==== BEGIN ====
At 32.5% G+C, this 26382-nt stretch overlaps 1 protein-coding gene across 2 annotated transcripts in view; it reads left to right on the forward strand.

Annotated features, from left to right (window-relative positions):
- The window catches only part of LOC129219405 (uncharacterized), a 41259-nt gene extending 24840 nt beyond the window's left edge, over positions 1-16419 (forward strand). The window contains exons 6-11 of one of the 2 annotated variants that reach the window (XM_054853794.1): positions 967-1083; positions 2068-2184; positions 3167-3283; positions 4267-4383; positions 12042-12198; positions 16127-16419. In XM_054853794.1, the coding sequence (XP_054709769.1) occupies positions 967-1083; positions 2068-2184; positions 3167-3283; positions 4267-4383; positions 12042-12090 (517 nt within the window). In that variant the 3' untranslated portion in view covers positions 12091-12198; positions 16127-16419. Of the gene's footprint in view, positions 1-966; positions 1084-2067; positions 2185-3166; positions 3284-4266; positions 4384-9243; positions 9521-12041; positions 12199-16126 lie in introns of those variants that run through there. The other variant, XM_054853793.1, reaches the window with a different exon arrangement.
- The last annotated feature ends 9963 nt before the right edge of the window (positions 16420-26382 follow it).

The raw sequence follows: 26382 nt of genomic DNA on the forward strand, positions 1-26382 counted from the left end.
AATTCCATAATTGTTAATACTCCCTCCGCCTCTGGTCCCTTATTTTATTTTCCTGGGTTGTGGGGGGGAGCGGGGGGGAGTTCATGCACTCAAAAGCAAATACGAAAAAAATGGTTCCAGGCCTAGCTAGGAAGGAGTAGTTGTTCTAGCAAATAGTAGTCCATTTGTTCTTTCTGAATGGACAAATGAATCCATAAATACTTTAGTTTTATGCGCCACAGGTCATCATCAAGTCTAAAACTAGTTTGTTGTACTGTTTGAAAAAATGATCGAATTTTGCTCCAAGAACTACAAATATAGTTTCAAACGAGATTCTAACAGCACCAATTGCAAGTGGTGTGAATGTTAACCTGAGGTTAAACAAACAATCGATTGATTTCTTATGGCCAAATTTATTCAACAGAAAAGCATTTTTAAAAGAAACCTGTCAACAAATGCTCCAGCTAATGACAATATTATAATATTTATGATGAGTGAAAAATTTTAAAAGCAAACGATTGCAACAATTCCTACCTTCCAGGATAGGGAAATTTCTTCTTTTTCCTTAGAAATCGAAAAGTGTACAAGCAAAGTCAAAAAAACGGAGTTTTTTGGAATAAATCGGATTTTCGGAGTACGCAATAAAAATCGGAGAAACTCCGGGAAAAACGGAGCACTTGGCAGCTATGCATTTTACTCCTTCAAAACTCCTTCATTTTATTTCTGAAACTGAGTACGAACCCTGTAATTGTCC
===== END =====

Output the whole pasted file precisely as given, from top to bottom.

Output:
At 32.5% G+C, this 26382-nt stretch overlaps 1 protein-coding gene across 2 annotated transcripts in view; it reads left to right on the forward strand.

Annotated features, from left to right (window-relative positions):
- The window catches only part of LOC129219405 (uncharacterized), a 41259-nt gene extending 24840 nt beyond the window's left edge, over positions 1-16419 (forward strand). The window contains exons 6-11 of one of the 2 annotated variants that reach the window (XM_054853794.1): positions 967-1083; positions 2068-2184; positions 3167-3283; positions 4267-4383; positions 12042-12198; positions 16127-16419. In XM_054853794.1, the coding sequence (XP_054709769.1) occupies positions 967-1083; positions 2068-2184; positions 3167-3283; positions 4267-4383; positions 12042-12090 (517 nt within the window). In that variant the 3' untranslated portion in view covers positions 12091-12198; positions 16127-16419. Of the gene's footprint in view, positions 1-966; positions 1084-2067; positions 2185-3166; positions 3284-4266; positions 4384-9243; positions 9521-12041; positions 12199-16126 lie in introns of those variants that run through there. The other variant, XM_054853793.1, reaches the window with a different exon arrangement.
- The last annotated feature ends 9963 nt before the right edge of the window (positions 16420-26382 follow it).

The raw sequence follows: 26382 nt of genomic DNA on the forward strand, positions 1-26382 counted from the left end.
AATTCCATAATTGTTAATACTCCCTCCGCCTCTGGTCCCTTATTTTATTTTCCTGGGTTGTGGGGGGGAGCGGGGGGGAGTTCATGCACTCAAAAGCAAATACGAAAAAAATGGTTCCAGGCCTAGCTAGGAAGGAGTAGTTGTTCTAGCAAATAGTAGTCCATTTGTTCTTTCTGAATGGACAAATGAATCCATAAATACTTTAGTTTTATGCGCCACAGGTCATCATCAAGTCTAAAACTAGTTTGTTGTACTGTTTGAAAAAATGATCGAATTTTGCTCCAAGAACTACAAATATAGTTTCAAACGAGATTCTAACAGCACCAATTGCAAGTGGTGTGAATGTTAACCTGAGGTTAAACAAACAATCGATTGATTTCTTATGGCCAAATTTATTCAACAGAAAAGCATTTTTAAAAGAAACCTGTCAACAAATGCTCCAGCTAATGACAATATTATAATATTTATGATGAGTGAAAAATTTTAAAAGCAAACGATTGCAACAATTCCTACCTTCCAGGATAGGGAAATTTCTTCTTTTTCCTTAGAAATCGAAAAGTGTACAAGCAAAGTCAAAAAAACGGAGTTTTTTGGAATAAATCGGATTTTCGGAGTACGCAATAAAAATCGGAGAAACTCCGGGAAAAACGGAGCACTTGGCAGCTATGCATTTTACTCCTTCAAAACTCCTTCATTTTATTTCTGAAACTGAGTACGAACCCTGTAATTGTCC